Long casts are necessary.  They're also very difficult to execute given the fly line laying twisted around your ankles in the surf and with the wind direction on your nose.  I used 14-16 lb. flouro tippets.  The fish weren't overly picky that way.  Quite small to relatively large flies worked at various times.  Patterns like a plain or rubber leg Charlie or a chartreuse and white clouser or deceiver were effective.  Different types of retrieves worked as well.  In shallower water a slow retrieve brought small snappers and grouper to hand, while further out, a quicker stripped clouser was better for the larger species.

Have to admit I liked the fishing,  As inept as we probably were this being on our first expedition here, I would judge the fishing superior to most of the other places we've visited (Alphonse being the main exception).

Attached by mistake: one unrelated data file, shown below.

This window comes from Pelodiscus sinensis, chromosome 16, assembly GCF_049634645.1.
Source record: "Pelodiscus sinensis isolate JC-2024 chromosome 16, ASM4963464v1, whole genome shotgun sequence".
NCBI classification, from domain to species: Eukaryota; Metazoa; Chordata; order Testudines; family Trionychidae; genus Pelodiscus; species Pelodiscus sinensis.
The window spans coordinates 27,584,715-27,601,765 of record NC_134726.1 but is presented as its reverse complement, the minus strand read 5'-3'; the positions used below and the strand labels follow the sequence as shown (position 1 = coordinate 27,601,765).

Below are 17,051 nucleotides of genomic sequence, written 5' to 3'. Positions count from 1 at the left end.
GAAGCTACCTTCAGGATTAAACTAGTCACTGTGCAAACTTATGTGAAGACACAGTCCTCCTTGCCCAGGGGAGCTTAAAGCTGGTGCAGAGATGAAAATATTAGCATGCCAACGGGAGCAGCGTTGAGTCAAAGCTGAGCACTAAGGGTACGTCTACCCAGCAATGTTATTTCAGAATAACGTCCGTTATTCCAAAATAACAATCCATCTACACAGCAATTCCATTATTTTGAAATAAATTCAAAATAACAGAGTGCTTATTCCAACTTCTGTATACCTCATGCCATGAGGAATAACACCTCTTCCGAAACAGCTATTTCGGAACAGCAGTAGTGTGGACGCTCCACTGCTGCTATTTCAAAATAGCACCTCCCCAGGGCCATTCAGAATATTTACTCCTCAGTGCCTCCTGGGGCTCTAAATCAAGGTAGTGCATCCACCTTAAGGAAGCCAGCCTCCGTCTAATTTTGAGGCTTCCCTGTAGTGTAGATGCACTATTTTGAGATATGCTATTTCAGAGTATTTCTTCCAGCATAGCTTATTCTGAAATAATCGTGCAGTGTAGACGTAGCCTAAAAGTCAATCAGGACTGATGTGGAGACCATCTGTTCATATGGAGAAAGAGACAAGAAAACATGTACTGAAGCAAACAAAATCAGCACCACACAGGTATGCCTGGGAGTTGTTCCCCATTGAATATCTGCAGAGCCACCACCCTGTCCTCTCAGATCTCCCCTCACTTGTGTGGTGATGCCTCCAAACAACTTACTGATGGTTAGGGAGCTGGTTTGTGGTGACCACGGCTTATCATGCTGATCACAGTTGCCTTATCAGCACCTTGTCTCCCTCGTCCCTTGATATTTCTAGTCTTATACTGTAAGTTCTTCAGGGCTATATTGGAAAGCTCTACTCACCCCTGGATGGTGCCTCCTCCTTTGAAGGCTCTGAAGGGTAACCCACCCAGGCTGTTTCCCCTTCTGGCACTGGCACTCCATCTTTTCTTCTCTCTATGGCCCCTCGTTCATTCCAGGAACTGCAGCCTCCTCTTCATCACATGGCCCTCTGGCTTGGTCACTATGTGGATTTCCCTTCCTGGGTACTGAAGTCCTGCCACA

So the great question we have to answer is - would we ever return here.  The answer is a probable no.  Aside from the issues noted above, the worst thing that happened on the trip was having a Mexican TSA person tell us we could not carry our back packs on the plane with our seven piece fly rods packed therein.  We fly all over the world without any issues this way and find it intolerable that someone at a check point decided our seven piece compacted fly rods were the equivalent of a long spinning or casting rod pictured on their no go carry on charts.

Here's the somewhat long video of the trip: